I don’t consider myself a particularly wordy writer. I hate wordy comics. But I did very much want the dialogue to be definitely informing the world. There’s even a scene later on when someone from England comes in, and I wanted that to be jarring. So somebody comes in speaking “proper” English, and the reader would be jarred by that, the way that I would be jarred by that if someone with a different accent came in, you know? It’s little things like that I wanted to play around with.
It’s rich, and richly “of” that place. Let’s give folks a picture of what “Savage Town” is about. What is the premise of the story? We know it’s a crime story, set in Limerick. Why was this a story that you wanted to tell?
DS: The barebones of the story is about Jimmy Savage who’s a small-town criminal in Limerick City. There are two big gangs, he’s not part of either of those gangs. He basically lives in the margins and just gets to make a living and he’s fine. As the story develops, things get messier and Jimmy can’t live in the balance as such, and he will have conflicts and hilarious situations will arise. To be honest, the story is shite. It’s not the most compelling plot.
DS: Basically, the crime story is kind of the skeleton in which to play around with these characters. I wanted to do an Irish story. I’ve worked in American comics for many years now. One of the characters in “Injection” is Irish, and it was so satisfying to draw Dublin in a panel. And just to see that… I remember when I was a kid and I would see Garth Ennis have a scene set in Dublin… I love that stuff!
But I didn’t want to shoehorn it in to superhero comics. And having done “Injection” with Warren [Ellis] at Image Comics has been a hugely empowering experience, where I can do the work that I care about. And I can make it look exactly the way I want. And it can be a success and I can make a living on it like I did in superhero comics.
And I don’t know if you’re familiar with Roddy Doyle, he’s a writer. There’s been some films based on his books like The Commitments. His The Snapper was the main inspiration for the book. Like, that’s how I remember my childhood: Blatant disregard for your children’s lives. If the dog bit you, “ah, he’ll be fine.” The irreverence of it, I really responded to. And I remember thinking, I’d love to see that in a comic. Closest thing you could do is maybe Garth Ennis, but Garth’s work is more horror-based, or goes off in different areas like that. I really wanted to tell a grounded story.Continued below
Just to unpack the crime aspect: What is it about crime stories that make them so good at opening up a glimpse into certain things? Like if you want to tell a story about a place, whether it’s Baltimore in The Wire, or whatever sub-culture that’s in The Godfather or a Scorcese film, what is it about crime that lets you do that so well?
DS: That’s a good question. I remember I listened to a panel about crime comics with [Ed] Brubaker and some other creators. And it was something I hadn’t considered before, something I always attributed to science fiction, that for me science fiction is best when it’s telling a story about NOW, but you don’t know it. Star Trek, Children of Men… you’re telling a story about tomorrow but it has such relevance today, because it gets you to see past race or class or whatever.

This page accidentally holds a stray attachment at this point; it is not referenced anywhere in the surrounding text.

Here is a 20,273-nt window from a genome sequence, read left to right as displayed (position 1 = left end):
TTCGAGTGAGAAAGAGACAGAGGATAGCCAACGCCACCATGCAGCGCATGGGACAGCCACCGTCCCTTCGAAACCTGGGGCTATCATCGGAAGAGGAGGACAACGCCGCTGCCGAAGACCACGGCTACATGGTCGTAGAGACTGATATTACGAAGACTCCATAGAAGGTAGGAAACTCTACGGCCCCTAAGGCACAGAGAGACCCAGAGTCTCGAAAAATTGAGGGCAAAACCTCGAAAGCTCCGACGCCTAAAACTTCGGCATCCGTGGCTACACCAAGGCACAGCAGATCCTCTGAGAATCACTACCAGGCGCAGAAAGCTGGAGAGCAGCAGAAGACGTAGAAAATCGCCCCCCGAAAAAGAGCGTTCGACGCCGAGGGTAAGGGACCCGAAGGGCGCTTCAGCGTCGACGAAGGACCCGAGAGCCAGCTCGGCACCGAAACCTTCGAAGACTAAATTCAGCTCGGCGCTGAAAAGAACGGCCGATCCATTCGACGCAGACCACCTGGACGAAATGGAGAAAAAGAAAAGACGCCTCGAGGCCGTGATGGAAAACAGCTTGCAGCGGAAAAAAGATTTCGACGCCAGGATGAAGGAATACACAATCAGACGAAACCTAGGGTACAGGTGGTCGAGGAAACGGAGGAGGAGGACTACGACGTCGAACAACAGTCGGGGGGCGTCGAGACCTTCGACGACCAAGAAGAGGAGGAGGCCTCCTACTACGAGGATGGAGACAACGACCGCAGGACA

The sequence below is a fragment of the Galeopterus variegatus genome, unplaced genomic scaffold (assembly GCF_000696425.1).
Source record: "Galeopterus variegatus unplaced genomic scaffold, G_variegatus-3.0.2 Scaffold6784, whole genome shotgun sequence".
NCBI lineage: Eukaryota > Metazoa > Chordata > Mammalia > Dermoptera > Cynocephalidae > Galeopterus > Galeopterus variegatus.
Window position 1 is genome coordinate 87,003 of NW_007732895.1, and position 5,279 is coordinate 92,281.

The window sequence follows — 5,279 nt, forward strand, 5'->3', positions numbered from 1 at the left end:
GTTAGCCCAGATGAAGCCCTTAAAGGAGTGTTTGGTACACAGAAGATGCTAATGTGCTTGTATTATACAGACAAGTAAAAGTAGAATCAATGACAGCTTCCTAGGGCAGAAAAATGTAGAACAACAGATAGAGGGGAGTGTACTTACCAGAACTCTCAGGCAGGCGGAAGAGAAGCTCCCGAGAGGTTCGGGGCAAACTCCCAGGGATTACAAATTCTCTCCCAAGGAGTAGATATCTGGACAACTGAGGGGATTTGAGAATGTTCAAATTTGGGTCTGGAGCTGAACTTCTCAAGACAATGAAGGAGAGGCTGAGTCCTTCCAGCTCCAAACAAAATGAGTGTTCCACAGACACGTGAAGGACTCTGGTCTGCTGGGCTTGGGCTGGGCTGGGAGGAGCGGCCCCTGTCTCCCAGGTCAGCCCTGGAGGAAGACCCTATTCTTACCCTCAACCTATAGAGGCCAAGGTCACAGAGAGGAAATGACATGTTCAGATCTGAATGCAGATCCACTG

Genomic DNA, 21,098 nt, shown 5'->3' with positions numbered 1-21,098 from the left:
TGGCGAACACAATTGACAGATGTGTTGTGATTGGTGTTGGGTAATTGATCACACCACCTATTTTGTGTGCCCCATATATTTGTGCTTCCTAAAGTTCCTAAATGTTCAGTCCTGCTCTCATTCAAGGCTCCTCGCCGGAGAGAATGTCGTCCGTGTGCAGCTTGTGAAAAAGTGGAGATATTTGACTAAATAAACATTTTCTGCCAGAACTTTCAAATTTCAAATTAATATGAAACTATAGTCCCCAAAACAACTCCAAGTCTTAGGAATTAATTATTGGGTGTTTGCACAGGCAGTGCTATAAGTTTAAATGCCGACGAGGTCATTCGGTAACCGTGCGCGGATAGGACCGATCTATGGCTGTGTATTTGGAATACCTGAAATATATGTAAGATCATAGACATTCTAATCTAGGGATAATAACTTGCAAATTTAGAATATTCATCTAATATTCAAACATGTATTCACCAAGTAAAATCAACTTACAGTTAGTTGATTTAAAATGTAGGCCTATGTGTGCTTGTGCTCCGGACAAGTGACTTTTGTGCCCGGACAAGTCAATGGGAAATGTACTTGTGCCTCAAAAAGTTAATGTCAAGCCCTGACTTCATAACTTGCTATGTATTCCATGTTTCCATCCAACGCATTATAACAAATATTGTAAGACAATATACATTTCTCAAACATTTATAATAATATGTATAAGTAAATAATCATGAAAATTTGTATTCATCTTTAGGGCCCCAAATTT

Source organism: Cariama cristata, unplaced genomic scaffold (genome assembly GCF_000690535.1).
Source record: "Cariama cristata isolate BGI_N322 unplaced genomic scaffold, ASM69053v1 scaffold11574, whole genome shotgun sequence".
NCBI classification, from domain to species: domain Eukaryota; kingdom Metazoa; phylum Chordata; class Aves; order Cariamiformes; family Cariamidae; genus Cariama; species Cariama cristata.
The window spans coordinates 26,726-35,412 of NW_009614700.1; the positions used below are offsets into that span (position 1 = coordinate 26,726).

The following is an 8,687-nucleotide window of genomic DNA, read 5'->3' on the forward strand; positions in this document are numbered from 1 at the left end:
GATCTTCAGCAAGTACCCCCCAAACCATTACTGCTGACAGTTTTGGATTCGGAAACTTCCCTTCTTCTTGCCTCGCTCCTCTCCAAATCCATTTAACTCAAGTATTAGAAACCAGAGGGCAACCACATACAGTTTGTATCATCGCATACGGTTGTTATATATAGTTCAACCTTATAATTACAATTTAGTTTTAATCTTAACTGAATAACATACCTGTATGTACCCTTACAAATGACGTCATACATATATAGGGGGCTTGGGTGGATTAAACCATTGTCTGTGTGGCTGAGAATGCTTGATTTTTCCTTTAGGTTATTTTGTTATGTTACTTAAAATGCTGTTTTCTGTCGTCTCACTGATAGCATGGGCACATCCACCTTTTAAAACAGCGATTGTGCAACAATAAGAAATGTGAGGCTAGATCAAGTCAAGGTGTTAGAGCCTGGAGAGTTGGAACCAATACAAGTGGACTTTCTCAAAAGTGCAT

Even 28 Days Later.
DS: Yeah, absolutely. I’m not a horror film fan, but I saw it as Sci-Fi. I did a book based on 28 Days Later and that was my way into the story, basically, [like] it was a Sci-Fi tale. And I remember Ed Brubaker saying something along the same lines, in that you can use the genre of crime to tell another story.
And I’ve watched The Wire seventeen times and listened to all the commentaries. And I know exactly what The Wire is for David Simon: it’s a story about America. And even though I knew this, hearing Brubaker explain this in those very basic terms, I’m like, “yeah, it’s just another way to tell a story.”
It’s not like once you make something crime it’s inevitably cool. But you know, there’s all these cool visuals: guns are cool to draw. I love shadows. And anti-heroes. And people being forced into a box and to react in different ways. You know, it’s different than a straight drama.
Crime has the ability to show everyday life and a real solid sense of place, but very heightened. The tension is tighter. And it makes room for the wit and interaction that you pull off so well with your dialogue and character building.
But I also want to give you a shot to talk about artist Philip Barrett, who I think is a revelation here. What was the impetus for you collaborating with him?
DS: Well I’ll be honest, part of the reason for me to do this book was basically to create a portfolio for Philip Barrett. I met him years ago a small comics faire in the UK. He’s an illustrator by trade, and he does his own comics in his own time. He’s somebody who, the artistry is first and foremost. And I just got so pissed off waiting to see a body of work by Phil that was just a whole story. He’s done loads of short stories in collections and stuff, and I mean, they’re all great. But I just wanted… a BOOK, that I could read, sit down, and read a story all drawn by Phil, just what Phil does. I wanted it to exist, and I saw a way in which we could make that happen.